Analyzing the Google’s fintech thesis

All told, Aye has lent about Rs 1,000 crore ($137.1 million) since its inception four years ago, serving roughly 80,000 customers. All small-ticket loans, sure, but Sharma claims that 70% of Aye’s 103 branches have broken even and, on an overall basis, Aye has been profitable since the start of this year. Aye also plans to lend another Rs 500 crore ($68.5 million) this year, adds Sharma.

In comparison, Lendingkart has given out Rs 2,000 crore ($274.3 million) since 2014 and said it will achieve profitability before the year-end. Lendingkart says it will disburse Rs 2,000 crore this year alone.

Models Blurring

“Today, the difference between the online and offline models is blurring. An only online acquisition can be termed as a purely digital activity unique to online models.

The rest of the processes related to Customer Relationship Management, operations, analytics, credit, and collections are rapidly converging between online, offline and omnichannel models driven by technology,” says Norwest’s Shah. As such, there’s an increasing consensus that offline or omnichannel NBFCs are still viable investments.

This is what investors like CapitalG are counting on. As a VC firm steeped in tech, it understands that digital does not automatically mean better for business.

“We looked at both digital and offline business since we believe that technology would play a critical role in the credit market and there will be convergence across fintech and offline businesses irrespective of where they start,” says Anand.

While digital helped fuel the pace of growth in consumer internet businesses, it isn’t the be-all and end-all in a business where the pace of growth is a grossly overrated metric. A metric that is potentially even detrimental.

Whether offline or online, there’s only one metric that truly counts in lending: non-performing assets. In its own research, CapitalG found that in the microenterprise segment, lenders which had more touchpoints during the loan process had better asset quality and lower NPAs, according to Anand.

Growth in the online business

Shah of Norwest, who is also scouting the market for fintech bets, found that the GNPAs in online businesses was higher—about 5-10% on a cohort basis. Traditionally, Gross Non-Performing Assets (GNPAs) are measured for the entire portfolio. But investors prefer looking at GNPAs on a cohort basis since GNPAs emerge with a lag. A cohort, in this case, is a set of loans that were taken at around the same time. This sort of comparison ensures that GNPAs of a certain cohort are tracked against the same set of total loans.

According to Shah, offline businesses fared markedly better than their online rivals, with GNPAs of 1-4% on a cohort basis, going up to 4-7% for unsecured loans. He added that this did not account for outliers in both business models, of which there are several.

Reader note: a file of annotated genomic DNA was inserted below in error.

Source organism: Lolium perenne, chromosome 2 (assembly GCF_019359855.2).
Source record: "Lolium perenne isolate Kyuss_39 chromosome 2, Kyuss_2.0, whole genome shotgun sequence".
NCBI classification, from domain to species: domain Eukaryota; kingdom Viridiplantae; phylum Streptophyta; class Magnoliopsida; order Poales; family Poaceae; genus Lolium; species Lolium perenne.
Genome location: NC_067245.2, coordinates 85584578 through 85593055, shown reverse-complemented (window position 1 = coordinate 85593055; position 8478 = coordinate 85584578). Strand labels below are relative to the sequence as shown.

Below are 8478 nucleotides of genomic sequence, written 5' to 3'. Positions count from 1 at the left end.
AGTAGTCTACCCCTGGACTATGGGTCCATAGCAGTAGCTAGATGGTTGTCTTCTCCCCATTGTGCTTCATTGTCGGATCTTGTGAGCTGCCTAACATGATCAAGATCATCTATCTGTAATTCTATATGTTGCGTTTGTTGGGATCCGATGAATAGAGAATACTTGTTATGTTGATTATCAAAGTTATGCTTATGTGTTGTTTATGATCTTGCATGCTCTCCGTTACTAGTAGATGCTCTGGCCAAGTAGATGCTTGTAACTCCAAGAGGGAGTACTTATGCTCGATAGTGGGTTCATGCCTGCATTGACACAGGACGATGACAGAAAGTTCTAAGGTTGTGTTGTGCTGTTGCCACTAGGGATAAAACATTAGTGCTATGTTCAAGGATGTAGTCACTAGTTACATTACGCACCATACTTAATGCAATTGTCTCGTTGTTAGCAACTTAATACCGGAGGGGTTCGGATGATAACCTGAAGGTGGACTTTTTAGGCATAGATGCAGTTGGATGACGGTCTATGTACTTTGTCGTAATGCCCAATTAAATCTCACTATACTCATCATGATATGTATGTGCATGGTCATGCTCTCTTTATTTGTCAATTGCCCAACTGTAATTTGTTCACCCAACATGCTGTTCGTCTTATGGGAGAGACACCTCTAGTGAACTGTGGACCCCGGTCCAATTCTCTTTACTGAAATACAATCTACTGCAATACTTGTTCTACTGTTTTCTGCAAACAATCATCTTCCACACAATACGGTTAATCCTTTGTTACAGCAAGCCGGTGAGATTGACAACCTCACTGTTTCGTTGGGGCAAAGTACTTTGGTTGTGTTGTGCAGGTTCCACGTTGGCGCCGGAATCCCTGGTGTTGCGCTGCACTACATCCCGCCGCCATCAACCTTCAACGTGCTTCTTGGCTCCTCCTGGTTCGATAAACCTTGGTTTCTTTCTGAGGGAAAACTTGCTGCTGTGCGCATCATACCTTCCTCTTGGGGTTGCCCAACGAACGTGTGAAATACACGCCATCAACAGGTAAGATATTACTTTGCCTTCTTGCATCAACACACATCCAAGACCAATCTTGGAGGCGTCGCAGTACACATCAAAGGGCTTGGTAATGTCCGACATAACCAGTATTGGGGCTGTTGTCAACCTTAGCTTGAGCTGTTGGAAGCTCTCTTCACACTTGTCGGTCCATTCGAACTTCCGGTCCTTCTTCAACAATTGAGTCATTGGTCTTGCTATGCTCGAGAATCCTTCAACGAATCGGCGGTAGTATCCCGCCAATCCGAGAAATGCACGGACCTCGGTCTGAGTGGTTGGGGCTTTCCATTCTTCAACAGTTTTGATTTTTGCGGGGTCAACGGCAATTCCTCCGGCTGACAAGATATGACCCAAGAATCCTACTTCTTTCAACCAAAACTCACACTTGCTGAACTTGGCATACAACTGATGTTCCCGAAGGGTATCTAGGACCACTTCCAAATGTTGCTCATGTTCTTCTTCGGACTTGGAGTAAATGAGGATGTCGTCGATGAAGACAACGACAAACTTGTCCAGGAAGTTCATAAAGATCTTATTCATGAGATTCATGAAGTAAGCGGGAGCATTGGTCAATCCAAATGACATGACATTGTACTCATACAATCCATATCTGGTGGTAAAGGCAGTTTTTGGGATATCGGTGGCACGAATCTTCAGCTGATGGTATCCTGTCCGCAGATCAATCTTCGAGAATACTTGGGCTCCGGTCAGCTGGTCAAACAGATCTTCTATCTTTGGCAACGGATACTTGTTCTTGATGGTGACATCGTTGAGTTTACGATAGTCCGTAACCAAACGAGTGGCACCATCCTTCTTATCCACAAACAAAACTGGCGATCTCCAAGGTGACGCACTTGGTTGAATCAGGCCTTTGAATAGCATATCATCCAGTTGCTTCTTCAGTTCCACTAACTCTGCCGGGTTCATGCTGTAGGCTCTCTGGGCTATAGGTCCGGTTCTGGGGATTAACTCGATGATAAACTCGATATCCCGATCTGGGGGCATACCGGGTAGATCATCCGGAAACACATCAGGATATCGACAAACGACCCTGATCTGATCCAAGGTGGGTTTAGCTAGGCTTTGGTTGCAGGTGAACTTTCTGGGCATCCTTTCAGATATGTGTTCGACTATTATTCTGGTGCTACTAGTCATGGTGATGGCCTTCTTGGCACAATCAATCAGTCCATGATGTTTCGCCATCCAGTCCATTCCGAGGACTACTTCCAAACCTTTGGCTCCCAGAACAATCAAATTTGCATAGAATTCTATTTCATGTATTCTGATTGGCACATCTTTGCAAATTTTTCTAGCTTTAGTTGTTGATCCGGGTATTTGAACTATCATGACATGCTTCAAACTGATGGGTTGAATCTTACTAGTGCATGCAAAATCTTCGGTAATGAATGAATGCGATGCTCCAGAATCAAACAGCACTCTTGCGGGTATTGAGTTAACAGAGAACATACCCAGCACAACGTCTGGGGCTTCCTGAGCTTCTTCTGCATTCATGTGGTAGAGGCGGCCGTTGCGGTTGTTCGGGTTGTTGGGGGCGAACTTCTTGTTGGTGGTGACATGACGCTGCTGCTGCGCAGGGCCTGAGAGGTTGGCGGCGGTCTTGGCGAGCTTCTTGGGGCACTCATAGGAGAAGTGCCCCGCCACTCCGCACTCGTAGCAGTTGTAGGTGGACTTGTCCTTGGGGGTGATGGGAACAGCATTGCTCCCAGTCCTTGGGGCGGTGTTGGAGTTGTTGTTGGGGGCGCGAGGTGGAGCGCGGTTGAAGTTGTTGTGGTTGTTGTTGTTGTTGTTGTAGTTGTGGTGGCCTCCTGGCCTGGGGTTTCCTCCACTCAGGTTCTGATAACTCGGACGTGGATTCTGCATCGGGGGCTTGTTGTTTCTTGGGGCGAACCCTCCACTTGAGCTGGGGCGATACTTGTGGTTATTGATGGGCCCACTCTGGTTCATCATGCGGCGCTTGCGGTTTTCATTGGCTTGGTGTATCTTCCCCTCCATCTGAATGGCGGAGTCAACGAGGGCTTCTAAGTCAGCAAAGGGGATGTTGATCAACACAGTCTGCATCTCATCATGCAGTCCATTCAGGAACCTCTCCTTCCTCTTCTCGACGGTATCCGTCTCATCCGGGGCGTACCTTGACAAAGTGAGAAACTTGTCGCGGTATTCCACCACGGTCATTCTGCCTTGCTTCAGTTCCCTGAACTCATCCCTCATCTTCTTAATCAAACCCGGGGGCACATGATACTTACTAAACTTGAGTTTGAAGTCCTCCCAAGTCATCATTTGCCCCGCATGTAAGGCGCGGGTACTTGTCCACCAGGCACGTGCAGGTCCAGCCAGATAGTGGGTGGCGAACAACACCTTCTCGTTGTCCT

It is also a myth that purely online models are cheaper than offline models. For instance, as a digital business, Lendingkart’s expenses—which include salaries, marketing, and tech costs—should ideally be lower than that of Aye’s. However, for every Rs 100 ($1.37) earned, Aye spent Rs 136 ($1.73), while Lendingkart spent Rs 150 ($2.06), according to their respective FY 2017 financials.

Role of the Third-Party Sources

This is why many online lenders that started off as purely online businesses—companies like Lendingkart and Capital Float—now employ field staff and contract third-party sources to acquire customers. For instance, 40% of all Lendingkart’s loans are sourced through third-party agents, according to a credit rating report by rating agency India Ratings and Research. But customers sourced through these agents don’t always end up being sticky.

“Having your own channels to source loans is important as sourcing through intermediaries typically results in lower repeats and poorer asset quality,” explains CapitalG’s Anand.

All this has led to a wider belief that slapping tech onto a finance first business is easier than the other way around. CapitalG is working with Aye to help them build their analytics capability. “We are leveraging Google advisors with expertise in analytics and machine learning to help build out their real-time dashboards using their underwriting and collection models,” explains Anand.

Sharma added that the use of artificial intelligence and machine learning would help reduce delinquencies and also help them identify the quantum of NPAs well in advance. In addition, machine learning can also help them simplify their onboarding processes.

In all of this, the metric of scale is falling by the wayside. But can it really be ignored?